COVID came in very rapidly with a ferocity that no one expected. Most countries were ill-prepared for a pandemic response, as a result of which when the virus took hold governments were left trying to catch up. Populations experienced very long periods of lockdowns. This resulted in a lot of discomfort for citizens, particularly entrepreneurs, in the service sector – even though other sectors were faring very well.
In my own case, I was very fortunate to have been consulting with a company that specialized in medical technology. This was considered an essential service, therefore able to continue operating. However, at the beginning of the pandemic, there was a need to immediately be able to ensure that the company could continue going forward and generate sufficient profit for the foreseeable future.
This necessitated returning to the basics of business. Such as: how much money you have in the bank; how much revenue you can generate; how much inventory you have; how many people could be kept on full-time and how many needed to be furloughed or laid off.
In the case of Canada, there were a lot of government incentives in order to try to keep companies as stable as possible – such as wage relief, rent relief, etc. One of the first needs was to see exactly what these programs were and how they could apply to us and the employees, many of whom had been with the company in excess of 20 years. I’m very pleased that due to the customer set, the pulling together of the people in the company, and the sensible management of resources and inventory, the company has in fact come through in a very positive state.
However, this would not have been possible without the ability to use technologies that just 10 or 15 years ago would have been non-existent, such as Zoom. It was interesting to observe the complexities of the Zoom calls. Firstly, there is an absolute requirement for there to be a moderator of each meeting. If this is not the case, then chaos reigns. And not everyone has an opportunity to ask questions or to contribute to the discussion. I, therefore, found that it was extremely useful to ensure that each participant in the meeting would forward to the other participants their discussion points for that day in advance. An update on where their action items stood, issues and concerns, and needs for assistance from the rest of the team that would then be drilled down to the rest of the company.
Interestingly, in conducting these meetings it became obvious that in general meetings prior to COVID there were a lot of bilateral discussions, information not shared with the wider group. By observing this discipline, with all of the departmental directors participating, problems were actually getting solved more quickly than they would have previously. Simply because everyone had a bird’s eye view of what needed to be done and they could help each other either with solutions or with suggestions in real-time.
The other observation was that people are extremely self-conscious and do not like to turn the camera on. Even though in an every day working setting, people would be meeting face-to-face. It was suggested to the group that we should have the cameras on in order to foster a more personal communication, more of a team feeling. But to date, we have never accomplished having everyone show their face. There are only four people who will have their camera on all the time. And the others only intermittently.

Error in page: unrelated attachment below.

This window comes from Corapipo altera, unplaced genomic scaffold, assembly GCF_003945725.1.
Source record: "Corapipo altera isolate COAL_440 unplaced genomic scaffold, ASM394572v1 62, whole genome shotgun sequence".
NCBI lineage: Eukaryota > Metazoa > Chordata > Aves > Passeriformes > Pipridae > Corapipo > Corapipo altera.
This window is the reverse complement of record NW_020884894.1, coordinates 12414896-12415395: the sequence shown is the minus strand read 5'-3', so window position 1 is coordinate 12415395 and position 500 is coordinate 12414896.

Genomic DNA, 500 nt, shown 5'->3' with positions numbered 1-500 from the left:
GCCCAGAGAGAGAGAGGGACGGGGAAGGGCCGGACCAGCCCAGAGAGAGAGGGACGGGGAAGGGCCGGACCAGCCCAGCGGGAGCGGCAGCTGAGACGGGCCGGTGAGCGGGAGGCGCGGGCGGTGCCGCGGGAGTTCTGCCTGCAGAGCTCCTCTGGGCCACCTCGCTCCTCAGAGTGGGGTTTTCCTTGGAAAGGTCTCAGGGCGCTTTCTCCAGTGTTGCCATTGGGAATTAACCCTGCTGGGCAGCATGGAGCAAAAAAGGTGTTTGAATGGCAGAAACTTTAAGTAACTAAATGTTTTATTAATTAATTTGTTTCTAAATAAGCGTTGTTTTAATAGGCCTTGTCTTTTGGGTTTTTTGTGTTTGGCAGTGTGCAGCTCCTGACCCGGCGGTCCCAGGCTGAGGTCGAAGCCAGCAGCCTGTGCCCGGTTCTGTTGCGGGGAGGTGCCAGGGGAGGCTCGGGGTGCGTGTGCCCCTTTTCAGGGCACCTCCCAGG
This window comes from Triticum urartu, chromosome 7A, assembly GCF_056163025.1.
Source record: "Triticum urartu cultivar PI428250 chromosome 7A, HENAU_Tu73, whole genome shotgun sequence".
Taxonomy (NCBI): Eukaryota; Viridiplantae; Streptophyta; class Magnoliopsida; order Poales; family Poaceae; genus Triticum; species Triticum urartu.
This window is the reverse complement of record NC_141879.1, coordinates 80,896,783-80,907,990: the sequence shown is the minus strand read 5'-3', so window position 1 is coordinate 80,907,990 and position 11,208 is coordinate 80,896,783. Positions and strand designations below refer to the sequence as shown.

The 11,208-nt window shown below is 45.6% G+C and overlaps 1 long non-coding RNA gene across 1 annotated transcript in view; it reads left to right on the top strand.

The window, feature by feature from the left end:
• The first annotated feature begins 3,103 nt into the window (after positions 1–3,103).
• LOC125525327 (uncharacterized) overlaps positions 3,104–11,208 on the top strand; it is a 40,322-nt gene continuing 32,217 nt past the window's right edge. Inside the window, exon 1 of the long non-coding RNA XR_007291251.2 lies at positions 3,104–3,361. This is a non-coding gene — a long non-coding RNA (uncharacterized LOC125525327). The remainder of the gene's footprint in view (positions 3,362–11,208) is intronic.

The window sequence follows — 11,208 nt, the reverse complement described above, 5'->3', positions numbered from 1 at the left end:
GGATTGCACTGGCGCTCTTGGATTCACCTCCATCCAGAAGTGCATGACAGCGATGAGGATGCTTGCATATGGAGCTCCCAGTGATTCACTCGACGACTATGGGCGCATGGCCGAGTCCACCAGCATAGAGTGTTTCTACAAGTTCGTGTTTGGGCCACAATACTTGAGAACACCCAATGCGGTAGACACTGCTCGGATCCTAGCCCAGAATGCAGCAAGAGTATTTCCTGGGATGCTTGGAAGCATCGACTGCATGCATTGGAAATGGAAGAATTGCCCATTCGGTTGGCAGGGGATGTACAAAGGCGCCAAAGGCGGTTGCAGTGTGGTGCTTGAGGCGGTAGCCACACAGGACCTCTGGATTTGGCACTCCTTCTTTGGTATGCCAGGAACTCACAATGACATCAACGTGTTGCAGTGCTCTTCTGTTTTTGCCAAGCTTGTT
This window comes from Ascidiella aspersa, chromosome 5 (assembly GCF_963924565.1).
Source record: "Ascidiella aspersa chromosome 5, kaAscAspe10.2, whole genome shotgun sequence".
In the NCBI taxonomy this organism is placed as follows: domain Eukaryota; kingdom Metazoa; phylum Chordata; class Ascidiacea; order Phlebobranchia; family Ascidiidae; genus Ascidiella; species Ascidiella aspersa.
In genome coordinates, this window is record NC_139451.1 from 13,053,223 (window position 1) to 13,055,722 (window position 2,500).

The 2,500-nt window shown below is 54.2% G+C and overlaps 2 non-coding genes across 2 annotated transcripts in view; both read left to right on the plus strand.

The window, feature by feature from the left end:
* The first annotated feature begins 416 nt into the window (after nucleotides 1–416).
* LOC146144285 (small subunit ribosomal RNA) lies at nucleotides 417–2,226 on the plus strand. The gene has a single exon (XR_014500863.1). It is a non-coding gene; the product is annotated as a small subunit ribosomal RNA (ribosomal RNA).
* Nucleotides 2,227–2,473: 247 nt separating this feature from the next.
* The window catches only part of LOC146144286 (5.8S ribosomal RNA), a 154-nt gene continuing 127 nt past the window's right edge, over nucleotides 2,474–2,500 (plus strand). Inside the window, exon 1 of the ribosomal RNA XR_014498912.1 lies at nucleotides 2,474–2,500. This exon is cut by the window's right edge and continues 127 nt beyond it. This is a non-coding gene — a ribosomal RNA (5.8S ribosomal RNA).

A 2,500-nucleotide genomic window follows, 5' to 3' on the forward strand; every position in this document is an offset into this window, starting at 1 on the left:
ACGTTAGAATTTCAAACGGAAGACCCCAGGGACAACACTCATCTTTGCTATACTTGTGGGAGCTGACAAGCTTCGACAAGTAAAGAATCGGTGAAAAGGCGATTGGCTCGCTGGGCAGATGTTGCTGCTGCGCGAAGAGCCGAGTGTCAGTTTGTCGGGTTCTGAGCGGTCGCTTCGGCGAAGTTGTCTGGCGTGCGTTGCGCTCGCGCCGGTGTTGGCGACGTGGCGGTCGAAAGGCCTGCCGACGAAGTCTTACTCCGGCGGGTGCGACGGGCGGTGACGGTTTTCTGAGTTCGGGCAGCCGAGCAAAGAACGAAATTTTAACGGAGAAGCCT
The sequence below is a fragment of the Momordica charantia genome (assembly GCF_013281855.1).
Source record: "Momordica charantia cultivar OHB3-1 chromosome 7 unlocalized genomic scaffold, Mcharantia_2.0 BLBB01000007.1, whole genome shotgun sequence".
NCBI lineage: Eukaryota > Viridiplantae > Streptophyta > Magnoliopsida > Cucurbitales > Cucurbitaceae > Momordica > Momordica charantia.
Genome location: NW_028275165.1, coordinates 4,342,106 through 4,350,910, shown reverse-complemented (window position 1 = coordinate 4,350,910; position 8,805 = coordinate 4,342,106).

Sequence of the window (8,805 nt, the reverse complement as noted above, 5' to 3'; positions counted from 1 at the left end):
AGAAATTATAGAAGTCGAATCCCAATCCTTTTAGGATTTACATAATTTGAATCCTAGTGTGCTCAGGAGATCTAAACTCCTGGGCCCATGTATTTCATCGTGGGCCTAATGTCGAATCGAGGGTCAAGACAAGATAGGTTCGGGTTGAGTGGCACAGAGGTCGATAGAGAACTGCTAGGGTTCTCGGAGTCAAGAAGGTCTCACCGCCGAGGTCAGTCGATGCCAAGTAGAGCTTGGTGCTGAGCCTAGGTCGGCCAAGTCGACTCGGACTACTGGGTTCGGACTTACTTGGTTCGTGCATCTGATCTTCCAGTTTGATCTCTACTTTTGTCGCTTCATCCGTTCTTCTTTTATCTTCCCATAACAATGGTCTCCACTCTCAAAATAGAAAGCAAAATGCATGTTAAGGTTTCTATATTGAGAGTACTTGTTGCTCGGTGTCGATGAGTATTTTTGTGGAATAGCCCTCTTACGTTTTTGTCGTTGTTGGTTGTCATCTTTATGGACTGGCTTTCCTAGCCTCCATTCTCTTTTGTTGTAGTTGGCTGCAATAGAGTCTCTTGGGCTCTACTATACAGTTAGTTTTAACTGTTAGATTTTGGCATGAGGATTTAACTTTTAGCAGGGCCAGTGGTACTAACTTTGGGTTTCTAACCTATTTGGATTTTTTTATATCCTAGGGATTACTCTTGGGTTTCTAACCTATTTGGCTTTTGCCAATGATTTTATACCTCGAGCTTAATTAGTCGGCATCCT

It brings to mind that there is an educational opportunity around video conferencing meetings which could be added to future business programs. But from a human point of view it’s been a very interesting observation.
I have also been very involved on the board of the Canada-India Business Council, where we have been able to host many interesting international panels around the business with India with very high-level government officials from India, very senior business people in India, and embassies. There were sometimes people from as far away as Australia joining these sessions. Similarly, being able to join sessions that have been run by the World Economic Forum was incredibly rewarding. Whereas business travel has been and will continue to be an important aspect of relationships going forward, this new method of communication has opened up extremely interesting and educational dialogues that would not be possible to physically attend for all of the people that are able to connect electronically.
I think this is a very positive realization that when we are through the pandemic, will be continued in some format to complement the actual physical conferences.
Canada has more students from India than from any other country in the world. And the relationship between the two countries is critically important.
Along with this, I also continued to work with the building of the Animation Hub in Trinidad and Tobago and in the wider building of the sector in the Caribbean.
Whereas COVID on a personal level has been very difficult for us all, some in a physical sense, some in an emotional sense, due to the lack of individual ability other than observing the established protocols for your personal safety, I think being engaged with business initiatives and sitting on boards with very interesting people has made the journey a lot easier than it would have been without those hooks that enabled me to feel that I was still somewhat in control and sane.
I look forward to being physically able to visit India when we are through this, as my business dealings and relationships there I will always remember as being amongst my most rewarding.
(This article has been contributed by International Consultant Joan Vogelesang who’s been the CEO of Toon Boom Animation and has been a big promoter of Indian animation globally. AnimationXpress does not necessarily subscribe to these views)